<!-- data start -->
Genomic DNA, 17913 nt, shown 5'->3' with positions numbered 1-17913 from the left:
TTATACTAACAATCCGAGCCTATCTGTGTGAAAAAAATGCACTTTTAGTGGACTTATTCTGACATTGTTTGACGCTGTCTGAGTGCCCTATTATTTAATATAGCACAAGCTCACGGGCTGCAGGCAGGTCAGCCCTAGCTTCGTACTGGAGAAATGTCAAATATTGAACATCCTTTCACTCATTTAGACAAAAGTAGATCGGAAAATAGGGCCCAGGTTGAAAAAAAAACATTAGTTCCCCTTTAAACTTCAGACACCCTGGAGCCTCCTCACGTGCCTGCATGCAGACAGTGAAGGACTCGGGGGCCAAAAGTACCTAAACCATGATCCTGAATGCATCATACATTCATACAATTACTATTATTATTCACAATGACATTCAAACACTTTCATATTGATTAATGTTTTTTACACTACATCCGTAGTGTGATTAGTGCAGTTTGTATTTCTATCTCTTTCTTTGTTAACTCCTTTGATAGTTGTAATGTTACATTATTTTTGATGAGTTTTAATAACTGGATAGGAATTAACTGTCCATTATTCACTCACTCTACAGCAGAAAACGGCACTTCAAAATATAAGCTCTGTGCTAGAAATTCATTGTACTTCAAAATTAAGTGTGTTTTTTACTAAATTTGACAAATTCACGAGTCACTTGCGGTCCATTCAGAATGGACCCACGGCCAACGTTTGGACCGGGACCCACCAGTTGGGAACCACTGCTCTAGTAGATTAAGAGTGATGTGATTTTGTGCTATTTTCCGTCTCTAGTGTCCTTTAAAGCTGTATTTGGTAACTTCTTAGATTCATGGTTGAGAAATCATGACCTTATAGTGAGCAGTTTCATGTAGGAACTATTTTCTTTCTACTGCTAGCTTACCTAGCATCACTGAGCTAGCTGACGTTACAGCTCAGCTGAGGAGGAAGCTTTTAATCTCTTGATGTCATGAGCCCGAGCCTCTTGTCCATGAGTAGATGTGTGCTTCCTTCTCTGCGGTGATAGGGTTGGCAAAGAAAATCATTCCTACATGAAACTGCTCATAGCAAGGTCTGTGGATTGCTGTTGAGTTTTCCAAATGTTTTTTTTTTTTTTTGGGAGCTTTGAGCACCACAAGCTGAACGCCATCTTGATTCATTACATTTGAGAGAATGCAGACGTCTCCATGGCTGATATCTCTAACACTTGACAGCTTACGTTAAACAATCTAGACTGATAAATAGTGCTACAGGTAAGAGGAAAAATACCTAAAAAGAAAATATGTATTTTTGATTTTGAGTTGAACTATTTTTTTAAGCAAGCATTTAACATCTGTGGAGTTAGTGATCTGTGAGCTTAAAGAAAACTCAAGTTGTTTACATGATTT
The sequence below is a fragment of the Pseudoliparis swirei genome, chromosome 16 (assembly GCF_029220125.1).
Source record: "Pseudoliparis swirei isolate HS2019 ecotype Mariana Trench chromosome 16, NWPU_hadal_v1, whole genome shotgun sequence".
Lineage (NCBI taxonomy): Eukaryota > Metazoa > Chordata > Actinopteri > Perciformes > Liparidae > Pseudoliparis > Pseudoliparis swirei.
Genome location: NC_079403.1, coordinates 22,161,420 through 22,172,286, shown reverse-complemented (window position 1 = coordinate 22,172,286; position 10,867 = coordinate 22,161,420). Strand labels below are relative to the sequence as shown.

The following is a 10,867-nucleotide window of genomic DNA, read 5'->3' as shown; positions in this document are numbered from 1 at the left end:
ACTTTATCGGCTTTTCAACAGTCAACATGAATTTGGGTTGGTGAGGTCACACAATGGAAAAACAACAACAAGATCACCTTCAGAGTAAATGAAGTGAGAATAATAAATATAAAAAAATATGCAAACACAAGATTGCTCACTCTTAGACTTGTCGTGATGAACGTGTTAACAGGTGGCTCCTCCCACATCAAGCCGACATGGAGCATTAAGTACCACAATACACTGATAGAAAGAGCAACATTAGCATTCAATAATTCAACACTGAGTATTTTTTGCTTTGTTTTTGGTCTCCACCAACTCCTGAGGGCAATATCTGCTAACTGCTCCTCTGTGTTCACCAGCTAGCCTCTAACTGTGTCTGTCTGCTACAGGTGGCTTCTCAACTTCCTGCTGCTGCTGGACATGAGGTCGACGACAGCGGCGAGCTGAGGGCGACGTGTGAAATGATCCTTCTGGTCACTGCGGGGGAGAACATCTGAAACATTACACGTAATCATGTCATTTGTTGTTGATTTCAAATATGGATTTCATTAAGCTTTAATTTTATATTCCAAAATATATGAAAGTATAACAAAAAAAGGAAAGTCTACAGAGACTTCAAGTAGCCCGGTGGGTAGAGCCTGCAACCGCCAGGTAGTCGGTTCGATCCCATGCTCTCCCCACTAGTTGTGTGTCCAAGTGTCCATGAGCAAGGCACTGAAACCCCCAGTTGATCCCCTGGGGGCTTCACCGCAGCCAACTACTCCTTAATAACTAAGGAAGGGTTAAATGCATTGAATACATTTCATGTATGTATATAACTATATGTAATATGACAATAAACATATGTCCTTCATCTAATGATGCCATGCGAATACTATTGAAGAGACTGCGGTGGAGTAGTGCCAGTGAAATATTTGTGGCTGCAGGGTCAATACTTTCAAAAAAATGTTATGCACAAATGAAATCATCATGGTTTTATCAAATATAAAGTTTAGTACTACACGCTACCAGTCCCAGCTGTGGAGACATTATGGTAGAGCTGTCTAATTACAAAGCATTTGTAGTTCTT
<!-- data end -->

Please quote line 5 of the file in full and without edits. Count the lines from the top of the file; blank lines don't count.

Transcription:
Lineage (NCBI taxonomy): Eukaryota > Metazoa > Chordata > Actinopteri > Perciformes > Liparidae > Pseudoliparis > Pseudoliparis swirei.